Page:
Seven Popular Urban Legends in the Philippines
Young Filipinos may be interested in hearing the following popular urban legends which have been told many times over the years. These urban legends may in fact read like historical events, but they sound so extreme, farfetched or exaggerated, hence they must be urban legends, right?
Nowhere else in the world can tales like these sound so hyperbolic. Here are some of the urban legends that could still baffle our mind to this day, because of how severe, how extreme or how magnified (if you want to go to that extent) the characters, the events and the plot were described. It is up to you whether you would believe them as true or dismiss them as popular urban legends.
- A woman had 2,000 pairs of shoes. Rumors have it that in 1986, after the late dictator Ferdinand Marcos was toppled after ruling the country for over 20 years when about 10,000 people reportedly just disappeared, the people who stormed Malacanang Palace reportedly discovered a collection of 2,000 pairs of shoes belonging to former First Lady Imelda Marcos. Why is it an urban legend? Well, how can anybody wear 2,000 pairs of shoes? And how could 10,000 victims of human rights just disappear? And why is Imelda Marcos a congresswoman today?
- There were stories in Maguindanao that a group of journalists and political supporters of one candidate suddenly disappeared in the morning of November 23, 2009. Some 58 individuals, including 34 local journalists, were reportedly killed and buried using an excavator, by a group of henchmen of political landlords belonging to the Ampatuan family. Why is it an urban legend? How could anybody kill 34 journalists and attempt to make it a secret? And why was nobody convicted yet, if it really happened?
- Garbage is not only filthy, it can also kill, so says an urban legend that has been circulating for more than a decade now. The legend has it that on July 12, 2000, around 500 garbage scavengers who were living literally at the Payatas dumpsite in Quezon City were buried alive under tons of trash when a 50-foot garbage mountain collapsed on their makeshift houses during heavy torrential rains. Why is it an urban legend? Well, are there people living with the garbage in the Philippines in the first place? Really?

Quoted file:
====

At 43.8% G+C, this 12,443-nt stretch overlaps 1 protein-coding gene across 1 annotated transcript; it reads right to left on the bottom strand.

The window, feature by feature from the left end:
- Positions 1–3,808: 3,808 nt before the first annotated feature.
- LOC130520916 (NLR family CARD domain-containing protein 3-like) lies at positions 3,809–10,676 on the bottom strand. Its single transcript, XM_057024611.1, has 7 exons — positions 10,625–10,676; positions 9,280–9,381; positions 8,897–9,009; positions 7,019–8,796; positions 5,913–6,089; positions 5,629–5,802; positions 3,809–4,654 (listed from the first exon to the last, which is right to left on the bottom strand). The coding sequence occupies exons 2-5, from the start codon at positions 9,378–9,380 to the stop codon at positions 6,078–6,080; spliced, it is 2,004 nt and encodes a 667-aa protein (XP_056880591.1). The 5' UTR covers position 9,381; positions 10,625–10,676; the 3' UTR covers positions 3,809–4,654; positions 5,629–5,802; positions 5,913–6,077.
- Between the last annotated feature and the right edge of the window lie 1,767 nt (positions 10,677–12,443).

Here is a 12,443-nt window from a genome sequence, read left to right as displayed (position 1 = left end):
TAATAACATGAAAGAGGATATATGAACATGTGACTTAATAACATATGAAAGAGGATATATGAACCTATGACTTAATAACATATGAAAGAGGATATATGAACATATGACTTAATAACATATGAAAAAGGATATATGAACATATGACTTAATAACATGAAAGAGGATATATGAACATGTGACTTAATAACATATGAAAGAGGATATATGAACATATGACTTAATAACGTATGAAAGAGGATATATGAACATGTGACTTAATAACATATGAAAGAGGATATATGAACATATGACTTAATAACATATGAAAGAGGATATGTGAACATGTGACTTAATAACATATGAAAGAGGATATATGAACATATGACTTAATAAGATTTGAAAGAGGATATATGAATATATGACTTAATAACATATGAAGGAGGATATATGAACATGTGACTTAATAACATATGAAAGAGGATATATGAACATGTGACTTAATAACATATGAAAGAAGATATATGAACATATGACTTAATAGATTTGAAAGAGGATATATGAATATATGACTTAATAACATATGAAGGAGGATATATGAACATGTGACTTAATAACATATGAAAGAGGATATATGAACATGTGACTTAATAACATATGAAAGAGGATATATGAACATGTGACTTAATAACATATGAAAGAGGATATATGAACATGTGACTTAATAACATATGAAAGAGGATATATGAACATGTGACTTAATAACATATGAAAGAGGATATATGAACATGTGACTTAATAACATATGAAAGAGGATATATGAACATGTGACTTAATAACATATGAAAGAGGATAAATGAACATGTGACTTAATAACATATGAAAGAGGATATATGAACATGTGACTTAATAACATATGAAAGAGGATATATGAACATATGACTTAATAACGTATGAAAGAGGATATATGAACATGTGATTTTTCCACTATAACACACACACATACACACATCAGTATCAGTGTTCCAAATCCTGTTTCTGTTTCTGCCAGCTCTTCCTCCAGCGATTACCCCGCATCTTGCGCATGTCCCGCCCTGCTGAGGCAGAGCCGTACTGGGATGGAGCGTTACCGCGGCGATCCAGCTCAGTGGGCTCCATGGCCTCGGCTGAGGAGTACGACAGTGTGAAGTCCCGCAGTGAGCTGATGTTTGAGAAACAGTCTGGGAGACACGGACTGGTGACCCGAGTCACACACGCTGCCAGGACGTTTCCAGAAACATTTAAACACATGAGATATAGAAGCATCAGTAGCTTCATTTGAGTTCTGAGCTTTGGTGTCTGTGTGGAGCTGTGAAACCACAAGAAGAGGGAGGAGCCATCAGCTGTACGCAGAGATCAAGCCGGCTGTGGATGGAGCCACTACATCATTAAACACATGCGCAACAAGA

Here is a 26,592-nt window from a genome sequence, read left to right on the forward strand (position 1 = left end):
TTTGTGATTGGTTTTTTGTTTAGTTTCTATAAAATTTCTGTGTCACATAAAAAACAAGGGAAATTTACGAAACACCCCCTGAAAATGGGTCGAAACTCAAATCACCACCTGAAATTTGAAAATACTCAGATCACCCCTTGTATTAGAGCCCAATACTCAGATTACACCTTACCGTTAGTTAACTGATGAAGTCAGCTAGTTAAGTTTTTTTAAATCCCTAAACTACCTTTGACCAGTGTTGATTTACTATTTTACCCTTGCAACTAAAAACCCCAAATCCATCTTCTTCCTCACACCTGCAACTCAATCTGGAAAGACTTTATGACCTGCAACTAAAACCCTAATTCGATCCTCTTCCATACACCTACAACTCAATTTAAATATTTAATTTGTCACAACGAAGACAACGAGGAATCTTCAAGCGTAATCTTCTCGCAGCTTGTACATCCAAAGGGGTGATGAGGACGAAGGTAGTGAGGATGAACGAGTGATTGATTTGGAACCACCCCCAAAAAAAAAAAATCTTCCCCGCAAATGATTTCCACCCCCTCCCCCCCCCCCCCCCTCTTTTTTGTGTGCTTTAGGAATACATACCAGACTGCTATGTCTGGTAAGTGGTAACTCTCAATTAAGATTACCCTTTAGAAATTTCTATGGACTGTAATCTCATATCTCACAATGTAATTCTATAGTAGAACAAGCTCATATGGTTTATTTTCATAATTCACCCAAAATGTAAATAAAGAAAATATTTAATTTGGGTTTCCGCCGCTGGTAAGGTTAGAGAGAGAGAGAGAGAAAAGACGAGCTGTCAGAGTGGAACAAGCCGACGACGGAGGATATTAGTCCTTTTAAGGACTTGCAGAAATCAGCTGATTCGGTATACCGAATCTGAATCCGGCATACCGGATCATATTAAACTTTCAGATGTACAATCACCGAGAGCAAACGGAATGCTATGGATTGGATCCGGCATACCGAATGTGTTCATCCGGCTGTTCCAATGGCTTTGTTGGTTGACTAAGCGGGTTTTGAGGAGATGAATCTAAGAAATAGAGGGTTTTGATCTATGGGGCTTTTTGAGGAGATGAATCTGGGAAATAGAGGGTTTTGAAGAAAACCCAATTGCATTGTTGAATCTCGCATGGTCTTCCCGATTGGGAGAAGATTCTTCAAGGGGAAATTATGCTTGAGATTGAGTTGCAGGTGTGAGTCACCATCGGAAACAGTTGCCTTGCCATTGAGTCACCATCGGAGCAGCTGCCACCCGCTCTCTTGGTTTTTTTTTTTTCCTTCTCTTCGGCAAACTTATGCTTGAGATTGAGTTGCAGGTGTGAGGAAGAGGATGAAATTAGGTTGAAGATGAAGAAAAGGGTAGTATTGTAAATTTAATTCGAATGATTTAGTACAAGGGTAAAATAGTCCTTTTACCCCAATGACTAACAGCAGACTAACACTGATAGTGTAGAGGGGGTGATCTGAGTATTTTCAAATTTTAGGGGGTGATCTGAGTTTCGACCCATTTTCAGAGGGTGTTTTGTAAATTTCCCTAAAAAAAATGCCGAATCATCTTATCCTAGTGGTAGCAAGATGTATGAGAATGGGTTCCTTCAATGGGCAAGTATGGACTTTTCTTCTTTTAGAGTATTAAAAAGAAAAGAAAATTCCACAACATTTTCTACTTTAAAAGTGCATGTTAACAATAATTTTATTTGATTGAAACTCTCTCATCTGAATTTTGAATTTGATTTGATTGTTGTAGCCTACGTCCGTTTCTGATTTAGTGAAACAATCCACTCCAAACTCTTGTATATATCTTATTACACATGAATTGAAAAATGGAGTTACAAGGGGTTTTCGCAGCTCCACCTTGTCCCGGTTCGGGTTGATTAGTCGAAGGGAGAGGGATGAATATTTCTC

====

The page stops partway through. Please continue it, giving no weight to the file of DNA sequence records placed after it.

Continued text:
- Here is an urban legend that could easily eclipse the notoriety of the Titanic disaster, which reportedly killed 1,500 people in 1912. Here in the Philippines, there is a persistent overblown story about a passenger ship called MV Doña Paz, owned by Sulpico Lines, which allegedly collided with oil tanker the Vector off Mindoro Island on December 20, 1987. The incident, according to the legend, left 4,341 people dead. Why is it an urban legend? Well, no ship was supposed to carry more than 4,000 people in the first place. If it was true, why is Sulpicio Lines still operating its vessels to this day.
- Banditry exists only in the movies, right, but in Mindanao, there is this melodramatic story about a group of extremists that raided an entire town. According to legend, members of the Muslim extremist Abu Sayyaf (Bearers of the Sword) group burned the Christian town of Ipil in Zamboanga Sibugay province in the morning of April 3, 1995. The bandits, according to the legend, burned the houses and commercial establishments in Ipil town, took dozens of hostages and shot dead at least 54 residents of the town. Why is it an urban legend? Well, how can any decent government allow a bandit group to co-exist with the civilian population in the first place?
- A Philippine president was convicted of plunder. Could it be true that former President Joseph Ejercito Estrada was once convicted of plunder, or theft involving more than P500 million. According to legend, Erap was ousted from power in January 2001 and in 2007, the anti-graft court found him guilty of plunder and sentenced him to a jail term of 40 years. He was accused of receiving P545-million protection money from jueteng operators, diverting P130 million in tobacco excise taxes, receiving P189.7-million kickback from Belle Corp. and maintaining billions of pesos in bank accounts not declared in his statement of assets and liabilities. This must be an urban legend, because as far as we know, Joseph Estrada is now the mayor of Manila and his two sons became senators. One of his wives, Loi Ejercito, also served as a senator while another wife, Guia Gomez, became mayor of San Juan. What a legend!
- Here is one recent urban legend that sounds so exaggerated or, if we may say, extravagant. If Imelda Marcos had 2,000 shoes, there is a businesswoman who owns more than 50 homes in the Philippines and the US. And one of her bath tubs is reportedly full of money. What? According to legend, businesswoman Janet Lim Napoles established 12 non-government organizations that absorbed the pork barrel of senators and congressmen as well as heads of government agencies, to fund invisible projects for the poor. Common, why will anybody need 50 houses, with none of these houses equipped with a safe, that a bath tub is needed to store money. And who in the world of politics will allow a businesswoman to get a share in their loot? And why will anybody call Napoles a businesswoman, if she runs non-profit or non-government organizations? Well, it must just be an urban legend.